Let our youth launch start-ups

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Let our youth launch start-ups

The world’s top IT companies, like Apple, Google and Microsoft, have one thing in common: They all began as start-ups in tough times. The 1975-76 period, when Bill Gates set up Microsoft and Steve Jobs established Apple, was swept by extreme inflation from the devastating oil shocks of a couple of years earlier.

At a critical moment when other companies were reluctant to invest in new businesses amid skyrocketing interest rates hitting 20 percent, they turned the tide by introducing personal computers and a new operating system to the market. Google is very similar. It made a huge success by entering the search-based advertisement market - dominated by frontrunners like Yahoo - in 1988 when the IT bubble was about to burst.

A feature story commemorating the 46th anniversary of the JoongAng Ilbo entitled “Young entrepreneurs, don’t be afraid of failure,” gives us a sinking feeling. A piece of software developed by a group of college students, which Bill Gates praised upon seeing, was soon buried under the weight of red tape, which required 70 documents to set up a factory.

The reluctance to allow people to fail is a problem, too. Despite strenuous efforts to draw funding for start-ups, countless entrepreneurs had to give up on their dreams because of single failures. This eventually led to an asymmetric increase of herbivorous youth - who want to find jobs instead of aggressively launching start-ups - in the carnivorous IT habitat.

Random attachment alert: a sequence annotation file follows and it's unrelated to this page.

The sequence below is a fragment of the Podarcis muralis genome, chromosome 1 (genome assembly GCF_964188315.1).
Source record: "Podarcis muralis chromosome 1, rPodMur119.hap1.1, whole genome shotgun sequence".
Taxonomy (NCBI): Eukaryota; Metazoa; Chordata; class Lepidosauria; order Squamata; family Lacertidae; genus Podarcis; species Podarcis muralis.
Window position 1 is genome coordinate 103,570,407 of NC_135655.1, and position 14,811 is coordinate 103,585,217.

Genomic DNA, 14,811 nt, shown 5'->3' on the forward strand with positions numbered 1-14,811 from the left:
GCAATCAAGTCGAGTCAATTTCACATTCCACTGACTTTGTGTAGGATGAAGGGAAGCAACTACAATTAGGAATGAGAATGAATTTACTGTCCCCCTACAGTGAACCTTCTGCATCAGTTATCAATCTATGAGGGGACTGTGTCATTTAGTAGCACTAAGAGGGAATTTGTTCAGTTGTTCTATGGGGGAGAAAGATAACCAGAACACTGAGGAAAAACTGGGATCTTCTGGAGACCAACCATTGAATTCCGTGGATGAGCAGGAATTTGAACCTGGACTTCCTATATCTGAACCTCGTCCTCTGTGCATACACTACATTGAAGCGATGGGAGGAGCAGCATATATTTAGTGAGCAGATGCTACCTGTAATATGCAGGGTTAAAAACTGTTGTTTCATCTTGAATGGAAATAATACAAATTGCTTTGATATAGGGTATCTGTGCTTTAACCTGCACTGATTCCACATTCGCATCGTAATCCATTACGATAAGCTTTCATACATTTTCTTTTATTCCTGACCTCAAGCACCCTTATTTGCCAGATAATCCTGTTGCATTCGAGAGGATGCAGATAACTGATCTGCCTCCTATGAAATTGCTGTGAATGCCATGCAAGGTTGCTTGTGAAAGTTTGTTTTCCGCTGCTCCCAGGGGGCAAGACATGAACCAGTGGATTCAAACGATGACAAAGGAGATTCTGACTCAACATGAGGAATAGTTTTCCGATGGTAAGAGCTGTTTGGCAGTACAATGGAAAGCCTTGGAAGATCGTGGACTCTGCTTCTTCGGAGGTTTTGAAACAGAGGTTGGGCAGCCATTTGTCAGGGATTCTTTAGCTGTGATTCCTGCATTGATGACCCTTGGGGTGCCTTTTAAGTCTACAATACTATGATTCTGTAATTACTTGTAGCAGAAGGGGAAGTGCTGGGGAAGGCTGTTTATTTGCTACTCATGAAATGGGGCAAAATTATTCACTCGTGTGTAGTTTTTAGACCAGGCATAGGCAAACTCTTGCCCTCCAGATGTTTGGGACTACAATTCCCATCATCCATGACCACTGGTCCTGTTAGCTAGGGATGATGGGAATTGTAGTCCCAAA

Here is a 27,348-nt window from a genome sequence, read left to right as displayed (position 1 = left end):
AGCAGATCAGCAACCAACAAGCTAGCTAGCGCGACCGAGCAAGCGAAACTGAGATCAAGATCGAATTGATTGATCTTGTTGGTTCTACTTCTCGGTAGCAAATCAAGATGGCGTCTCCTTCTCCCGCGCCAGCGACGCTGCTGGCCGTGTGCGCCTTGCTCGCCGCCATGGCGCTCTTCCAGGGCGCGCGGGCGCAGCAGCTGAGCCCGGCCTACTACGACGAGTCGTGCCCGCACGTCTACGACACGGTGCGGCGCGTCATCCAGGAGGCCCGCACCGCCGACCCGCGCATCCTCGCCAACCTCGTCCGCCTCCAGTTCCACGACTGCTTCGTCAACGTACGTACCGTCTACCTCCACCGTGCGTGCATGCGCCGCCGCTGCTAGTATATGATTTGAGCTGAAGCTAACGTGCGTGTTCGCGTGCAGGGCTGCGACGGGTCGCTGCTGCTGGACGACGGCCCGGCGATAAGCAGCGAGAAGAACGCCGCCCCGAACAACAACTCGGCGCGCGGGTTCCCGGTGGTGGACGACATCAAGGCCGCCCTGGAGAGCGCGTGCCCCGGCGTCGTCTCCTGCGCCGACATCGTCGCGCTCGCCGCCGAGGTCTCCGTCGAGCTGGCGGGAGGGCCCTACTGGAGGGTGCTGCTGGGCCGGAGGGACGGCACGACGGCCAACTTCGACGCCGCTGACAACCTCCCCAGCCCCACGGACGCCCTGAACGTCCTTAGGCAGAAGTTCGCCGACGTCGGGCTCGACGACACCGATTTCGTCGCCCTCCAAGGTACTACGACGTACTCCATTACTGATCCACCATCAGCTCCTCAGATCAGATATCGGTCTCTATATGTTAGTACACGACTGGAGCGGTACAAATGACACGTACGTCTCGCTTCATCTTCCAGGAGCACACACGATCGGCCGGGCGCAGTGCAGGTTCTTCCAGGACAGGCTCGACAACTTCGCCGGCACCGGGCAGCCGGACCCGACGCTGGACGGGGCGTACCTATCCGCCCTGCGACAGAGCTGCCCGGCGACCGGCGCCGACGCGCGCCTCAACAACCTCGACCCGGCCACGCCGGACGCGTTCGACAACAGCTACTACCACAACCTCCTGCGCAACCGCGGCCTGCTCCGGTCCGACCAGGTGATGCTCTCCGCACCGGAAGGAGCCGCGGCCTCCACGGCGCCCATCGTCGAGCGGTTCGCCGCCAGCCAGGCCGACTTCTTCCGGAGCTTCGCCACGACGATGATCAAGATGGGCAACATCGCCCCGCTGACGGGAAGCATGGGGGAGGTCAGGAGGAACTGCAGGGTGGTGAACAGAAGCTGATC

This has cost us immense opportunities. The Internet phone, which was first developed by a local company, was hijacked by Skype, while social network services, first introduced by iLoveSchools.com, were snatched by Facebook and Twitter. One missed step pushed the prime movers into the abyss.

Our start-up boom has also subsided too fast. The government needs to ease various types of restrictions and encourage our youth to launch start-ups. Only when the new start-up industry grows bigger can the IT industry become more lush.

The relative flexibility of the U.S. economy comes from the flourishing start-up businesses, which can fill the vacuum left by a collapsed manufacturing sector. Without Apple, Google and Microsoft, the U.S. economy would lose its main driving force. Korean youth do not lack creativity. What they need is an awareness that failure is an asset, too. The entire society should help boost their morale by letting them know that failure in IT is a blessing in disguise.
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